Tag Archives: horror

200 Words at a Time, Part 3

The telephone of writing continues.   This time I picked a story that stuck with me.  It was something I’d normally read being a horror with a religious bent.  But,  it compelled none the less.  Here’s my attempt.  

The beginning is from boydstun215.   The second part is from Adrienne.  And,  of course, the challenge is from good ole’ Chuck Wendig.

200 Words at time, Part 3

By Boydstun215

The soldiers carried the man across the narthex and through the nave. They lumbered along like some giant, wounded insect, three pairs of cold, stiff legs shuffling clumsily beneath a motley carapace of steel and leather. Close upon their heels, the master-of-arms was careful to avoid the hissing droplets of blood that the insect left in its wake. His sword was drawn.

At the end of the nave and standing at the foot of the chancel, the bishop held a gilded crosiers at arm’s length as if to thwart to advance of the shambling mass making its way toward the altar. In his other hand he grasped a large silver crucifix. Despite his advanced age and diminutive stature, the crimson-robed bishop made for an imposing figure. “No further,” he whispered. The soldiers stopped , unsure of themselves. One of the men looked down nervously into the pale face of the man he carried while the other two turned their heads in askance to the master-at-arms. For several moments the only sound was the steady hiss of the blood as fell from the lifeless man and met the cold marble floor.

“It must be done here,” said the master-at-arms. “Take him to the altar.”

By Adrienne

The bishop moved aside, letting the soldiers scramble up the few steps to the altar. His crimson robes did nothing to shield him from the cold radiating from their frozen armor. The slick marble stairs proved difficult for the exhausted soldiers as they stumbled and fell under their heavy load. Grim-faced, the master–at-arms followed their procession, only sheathing his sword to offer aid in heaving the unconscious man atop the bare altar.

The soldiers scurried away, stealing a glance at the stone table before fixing their gaze on their snow-crusted boots. The master-at-arms moved to the side of the altar where the man’s head rested. His shallow breaths produced a faint mist in the cold air. Steady drops of blood from his mouth had already created a small pool that hissed quietly on the stone. The master-at-arms looked down at the man’s face, searching for any hint of the soldier he once knew, but finding only the thing he had become. A sharp intake of air through the pale, bloodied lips tore the master-at-arms away from his thoughts.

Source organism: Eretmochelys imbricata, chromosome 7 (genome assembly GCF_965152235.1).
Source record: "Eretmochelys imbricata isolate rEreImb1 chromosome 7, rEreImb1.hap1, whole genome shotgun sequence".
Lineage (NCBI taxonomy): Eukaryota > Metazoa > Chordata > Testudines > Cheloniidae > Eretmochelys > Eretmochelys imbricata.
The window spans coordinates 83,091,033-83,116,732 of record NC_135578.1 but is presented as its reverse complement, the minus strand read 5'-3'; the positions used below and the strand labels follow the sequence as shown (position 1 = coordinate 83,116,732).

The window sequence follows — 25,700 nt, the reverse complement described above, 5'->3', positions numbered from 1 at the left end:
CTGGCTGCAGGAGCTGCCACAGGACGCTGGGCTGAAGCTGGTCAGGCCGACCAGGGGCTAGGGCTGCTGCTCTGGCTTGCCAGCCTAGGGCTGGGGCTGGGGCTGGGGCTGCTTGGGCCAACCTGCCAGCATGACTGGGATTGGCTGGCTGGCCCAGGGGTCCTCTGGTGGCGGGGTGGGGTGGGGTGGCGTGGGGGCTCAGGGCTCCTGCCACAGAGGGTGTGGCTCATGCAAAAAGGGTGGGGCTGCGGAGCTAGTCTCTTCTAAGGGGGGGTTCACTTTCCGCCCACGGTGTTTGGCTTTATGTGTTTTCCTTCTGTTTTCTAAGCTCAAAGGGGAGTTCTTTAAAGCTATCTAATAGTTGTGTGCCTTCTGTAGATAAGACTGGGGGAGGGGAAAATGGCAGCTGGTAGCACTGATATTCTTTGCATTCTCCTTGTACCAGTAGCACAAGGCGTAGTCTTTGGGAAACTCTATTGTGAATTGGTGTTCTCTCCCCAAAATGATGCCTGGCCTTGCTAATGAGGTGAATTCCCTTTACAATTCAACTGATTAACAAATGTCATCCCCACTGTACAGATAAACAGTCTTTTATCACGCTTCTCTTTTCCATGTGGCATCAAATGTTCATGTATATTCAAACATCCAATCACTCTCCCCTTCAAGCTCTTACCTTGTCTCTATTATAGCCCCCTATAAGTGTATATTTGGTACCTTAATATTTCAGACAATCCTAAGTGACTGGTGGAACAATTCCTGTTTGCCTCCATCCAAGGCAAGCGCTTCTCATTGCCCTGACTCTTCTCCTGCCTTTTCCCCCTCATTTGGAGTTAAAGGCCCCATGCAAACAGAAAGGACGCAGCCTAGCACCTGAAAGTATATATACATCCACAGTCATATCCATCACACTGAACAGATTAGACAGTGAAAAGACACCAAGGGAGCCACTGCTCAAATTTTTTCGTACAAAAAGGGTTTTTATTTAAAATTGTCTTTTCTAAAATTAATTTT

The bishop joined the master-at-arms. Two terrified altar boys carrying trays covered with vials, books, crucifixes, and various cutting tools followed closely behind.

“It is time.”

By Me

The bishop took the vial from the boys with a slow deliberation he pulled the cork free.  The once dead soldier began to stir as he shook it, lightly, over him.  The liquid splashed against the body glowing for a moment as an acrid scent wafted upward.

The soldier’s lips pulled back bloodied teeth bared.  A low, animal like growl erupted from his mouth.

The bishop glanced at the master-at-arms.  “Hold him.”   And, he turned even as the man moved to obey.  He lifted up the cross with great reverence.   He muttered quiet words over the struggling thing.

The skin darkened, as more feral growls overwhelmed every other sound.  The soldier fought as the master-at-arms’ muscles strained to keep him still.

The bishop handed the cross back to the altar boys.  He took up a knife, and several empty vials.  He motioned to the book, “Read.”

One of the boys opened the book.  His eyes stretched wide and hands unsteady began to read. The archaic words weaved in between the snaps and snarls.

Bishop made a careful slash across the flesh of the soldier.  The blood was a dark violet against its skin.  He held the vial against the trickle allowing it to fill with blood.  “Soon, we can finish this.”

 

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Scarecrow, the Mint, and the Moon

Another blog entry for Chuck Wendig’s weekly fun contest. http://terribleminds.com/ramble/2013/06/02/flash-fiction-challenge-choose-your-random-words/ Check out the link if you want to read a pretty amazing blog, or enter the contest yourself.

 

Scarecrow, the Mint, and Moon

I felt my feet dangling above the wet dirt. I wondered what had awoken me from my slumber. Then, I saw it. A pack of double mint gum right between my swaying shaggy, worn boots. “Well great,” I muttered to myself internally. I wasn’t awake enough yet. A panic gripped me as I jerked my head upward, but it didn’t go anywhere. “Must not be a quarter moon. I’m safe. I can stay half awake all night hanging from this post.”